The risks associated with respiratory syncytial virus (RSV) in newborns are generally well known. Parents of infants – particularly babies who were born prematurely – are routinely educated on precautions to protect their newborns against exposure, and pediatricians are vigilant about recognizing the symptoms. However, RSV infection is not exclusive to small children; it can occur at any age. In addition to very young infants, elderly adults are a population at risk to become seriously ill from RSV, yet it is not typically a top concern for physicians who treat this age group.
A new collaborative research effort by RTI-HS and Novavax, recently published in PLOS ONE, was undertaken to address an important evidence gap in understanding the health burden of RSV in older adults. Researchers cataloged the number of adults aged 60 years and older who were documented as having RSV illness based on literature published during the last 15 years. They also looked at the clinical implications and health care resource use associated with this diagnosis.
The study found RSV may have been the underlying cause in up to 12% of acute respiratory infections requiring a doctor’s care in the older-adult population. However, there was seasonal and study-to-study variation. Of older adults with RSV illness, 16% were hospitalized, with stays of 3 to 6 days. Many of these stays were in intensive care units and required breathing support. For 6 - 8% of patients hospitalized for RSV, their infection was ultimately fatal.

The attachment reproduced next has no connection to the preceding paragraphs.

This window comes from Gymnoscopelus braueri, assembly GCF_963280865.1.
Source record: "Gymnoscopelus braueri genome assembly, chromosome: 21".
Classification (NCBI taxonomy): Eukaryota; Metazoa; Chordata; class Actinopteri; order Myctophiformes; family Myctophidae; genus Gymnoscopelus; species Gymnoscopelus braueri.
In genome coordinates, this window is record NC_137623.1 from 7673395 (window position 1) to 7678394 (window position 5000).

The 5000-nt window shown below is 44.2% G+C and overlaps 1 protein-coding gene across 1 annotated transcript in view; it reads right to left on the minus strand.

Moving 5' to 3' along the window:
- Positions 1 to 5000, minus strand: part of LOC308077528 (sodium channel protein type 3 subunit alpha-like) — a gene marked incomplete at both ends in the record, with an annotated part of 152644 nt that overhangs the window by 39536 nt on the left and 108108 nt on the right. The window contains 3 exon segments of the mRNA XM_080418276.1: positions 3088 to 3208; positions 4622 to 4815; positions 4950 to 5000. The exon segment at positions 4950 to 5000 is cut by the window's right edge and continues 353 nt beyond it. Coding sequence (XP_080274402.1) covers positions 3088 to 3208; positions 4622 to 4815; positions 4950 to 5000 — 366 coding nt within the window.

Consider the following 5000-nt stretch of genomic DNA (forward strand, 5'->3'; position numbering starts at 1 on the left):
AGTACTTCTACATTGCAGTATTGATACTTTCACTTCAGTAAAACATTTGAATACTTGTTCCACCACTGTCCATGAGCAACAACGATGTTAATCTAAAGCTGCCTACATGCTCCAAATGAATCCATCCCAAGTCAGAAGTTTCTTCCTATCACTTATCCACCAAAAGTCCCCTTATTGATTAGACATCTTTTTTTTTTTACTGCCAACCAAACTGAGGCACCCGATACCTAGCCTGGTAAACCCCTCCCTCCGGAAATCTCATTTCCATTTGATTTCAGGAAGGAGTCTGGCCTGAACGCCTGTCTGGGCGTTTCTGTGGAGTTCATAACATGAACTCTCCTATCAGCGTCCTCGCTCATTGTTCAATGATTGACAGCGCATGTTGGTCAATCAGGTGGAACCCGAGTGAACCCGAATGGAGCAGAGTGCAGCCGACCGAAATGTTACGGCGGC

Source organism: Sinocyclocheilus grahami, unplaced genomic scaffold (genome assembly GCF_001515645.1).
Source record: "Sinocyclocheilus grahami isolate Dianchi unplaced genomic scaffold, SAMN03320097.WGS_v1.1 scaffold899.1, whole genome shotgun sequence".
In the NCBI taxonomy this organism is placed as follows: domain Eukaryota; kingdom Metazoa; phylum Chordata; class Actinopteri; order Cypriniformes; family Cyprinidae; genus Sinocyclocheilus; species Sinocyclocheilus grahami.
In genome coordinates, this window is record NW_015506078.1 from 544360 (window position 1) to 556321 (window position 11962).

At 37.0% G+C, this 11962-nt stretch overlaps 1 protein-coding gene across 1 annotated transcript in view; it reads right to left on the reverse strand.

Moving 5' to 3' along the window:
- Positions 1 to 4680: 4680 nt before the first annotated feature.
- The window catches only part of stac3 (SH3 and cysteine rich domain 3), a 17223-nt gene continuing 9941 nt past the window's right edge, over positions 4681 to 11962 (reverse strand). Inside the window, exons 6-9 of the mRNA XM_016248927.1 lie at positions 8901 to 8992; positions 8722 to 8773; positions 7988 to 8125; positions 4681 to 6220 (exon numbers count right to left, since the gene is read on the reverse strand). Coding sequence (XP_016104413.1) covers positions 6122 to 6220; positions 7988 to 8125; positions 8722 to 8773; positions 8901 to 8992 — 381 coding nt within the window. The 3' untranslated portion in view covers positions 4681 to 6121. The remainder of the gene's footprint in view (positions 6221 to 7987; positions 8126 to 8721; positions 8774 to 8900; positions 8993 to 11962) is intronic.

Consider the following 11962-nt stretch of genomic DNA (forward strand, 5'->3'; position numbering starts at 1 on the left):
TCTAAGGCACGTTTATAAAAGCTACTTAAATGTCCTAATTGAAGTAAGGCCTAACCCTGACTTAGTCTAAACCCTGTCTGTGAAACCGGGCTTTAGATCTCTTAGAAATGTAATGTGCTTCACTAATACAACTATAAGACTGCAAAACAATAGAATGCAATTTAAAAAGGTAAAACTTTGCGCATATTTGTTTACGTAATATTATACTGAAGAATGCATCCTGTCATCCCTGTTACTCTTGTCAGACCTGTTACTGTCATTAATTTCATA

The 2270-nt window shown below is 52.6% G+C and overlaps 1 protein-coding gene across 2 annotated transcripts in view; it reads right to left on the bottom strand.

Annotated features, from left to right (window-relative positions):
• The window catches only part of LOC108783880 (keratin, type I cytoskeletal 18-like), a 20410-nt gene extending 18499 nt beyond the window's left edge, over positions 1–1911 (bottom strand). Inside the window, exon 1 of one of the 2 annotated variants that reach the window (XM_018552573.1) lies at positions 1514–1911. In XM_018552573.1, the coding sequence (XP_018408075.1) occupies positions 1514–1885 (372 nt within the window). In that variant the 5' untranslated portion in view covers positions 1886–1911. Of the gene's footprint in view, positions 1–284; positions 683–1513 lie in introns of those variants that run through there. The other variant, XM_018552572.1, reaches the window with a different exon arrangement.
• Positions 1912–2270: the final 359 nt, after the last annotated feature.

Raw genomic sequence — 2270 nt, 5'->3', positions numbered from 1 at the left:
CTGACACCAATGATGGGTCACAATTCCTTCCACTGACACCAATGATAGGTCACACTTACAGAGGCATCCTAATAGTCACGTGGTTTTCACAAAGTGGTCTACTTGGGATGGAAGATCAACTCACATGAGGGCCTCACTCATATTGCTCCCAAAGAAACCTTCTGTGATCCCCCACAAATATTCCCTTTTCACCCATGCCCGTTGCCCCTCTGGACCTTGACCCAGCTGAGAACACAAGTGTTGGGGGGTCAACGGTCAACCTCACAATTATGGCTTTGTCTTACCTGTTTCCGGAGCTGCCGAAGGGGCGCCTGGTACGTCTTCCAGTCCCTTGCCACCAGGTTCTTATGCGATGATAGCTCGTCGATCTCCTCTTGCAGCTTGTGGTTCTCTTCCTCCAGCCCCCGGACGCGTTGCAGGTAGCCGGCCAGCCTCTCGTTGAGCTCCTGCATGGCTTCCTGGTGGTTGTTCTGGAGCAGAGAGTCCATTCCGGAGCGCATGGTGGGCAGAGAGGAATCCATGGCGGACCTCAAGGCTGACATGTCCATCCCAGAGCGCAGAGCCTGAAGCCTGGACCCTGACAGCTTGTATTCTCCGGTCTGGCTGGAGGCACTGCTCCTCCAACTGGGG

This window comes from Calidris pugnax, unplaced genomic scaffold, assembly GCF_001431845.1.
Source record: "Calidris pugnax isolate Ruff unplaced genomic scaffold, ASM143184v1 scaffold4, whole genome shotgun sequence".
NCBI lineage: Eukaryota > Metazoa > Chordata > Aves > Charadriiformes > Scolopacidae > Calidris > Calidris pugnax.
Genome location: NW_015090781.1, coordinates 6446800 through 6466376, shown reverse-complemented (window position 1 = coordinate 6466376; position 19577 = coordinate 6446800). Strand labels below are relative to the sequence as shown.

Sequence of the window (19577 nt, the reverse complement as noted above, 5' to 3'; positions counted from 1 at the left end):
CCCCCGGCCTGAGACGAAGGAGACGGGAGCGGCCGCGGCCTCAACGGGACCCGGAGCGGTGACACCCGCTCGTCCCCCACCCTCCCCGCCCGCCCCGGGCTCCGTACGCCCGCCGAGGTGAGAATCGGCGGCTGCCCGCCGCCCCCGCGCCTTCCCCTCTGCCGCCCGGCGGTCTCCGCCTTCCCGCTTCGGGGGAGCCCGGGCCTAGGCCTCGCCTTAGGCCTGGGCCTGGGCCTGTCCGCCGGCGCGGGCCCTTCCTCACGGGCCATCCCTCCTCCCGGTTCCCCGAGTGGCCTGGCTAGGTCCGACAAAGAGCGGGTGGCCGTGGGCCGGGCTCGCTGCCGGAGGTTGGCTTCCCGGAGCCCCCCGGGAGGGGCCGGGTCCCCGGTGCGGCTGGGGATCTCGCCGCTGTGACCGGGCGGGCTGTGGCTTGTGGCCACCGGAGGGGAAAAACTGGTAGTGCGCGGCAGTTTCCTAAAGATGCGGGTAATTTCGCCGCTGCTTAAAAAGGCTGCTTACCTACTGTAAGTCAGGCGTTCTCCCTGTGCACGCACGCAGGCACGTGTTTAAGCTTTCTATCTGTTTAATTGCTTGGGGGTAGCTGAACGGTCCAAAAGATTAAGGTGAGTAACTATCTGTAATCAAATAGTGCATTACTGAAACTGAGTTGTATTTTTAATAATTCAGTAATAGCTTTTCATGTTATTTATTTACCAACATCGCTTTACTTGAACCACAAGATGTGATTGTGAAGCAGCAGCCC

The study results indicate that RSV may have similar clinical and economic impacts on older adults as influenza because of their increased vulnerability to serious infections. “We are realizing that there is a need for programs to heighten awareness of RSV in this population,” states Ann Colosia, PhD, Associate Director of Market Access and Outcomes Strategy at RTI-HS and lead author of the study. “Also, this research demonstrates the need to more fully understand the incidence and clinical and economic burden of RSV in older adults, which could help stimulate more interest in developing vaccines or other therapies,” notes Dr. Colosia.
Colosia AD, Yang J, Hillson E, Mauskopf J, Copley-Merriman C, Shinde V, Stoddard J The epidemiology of medically attended respiratory syncytial virus in older adults in the United States: a systematic review.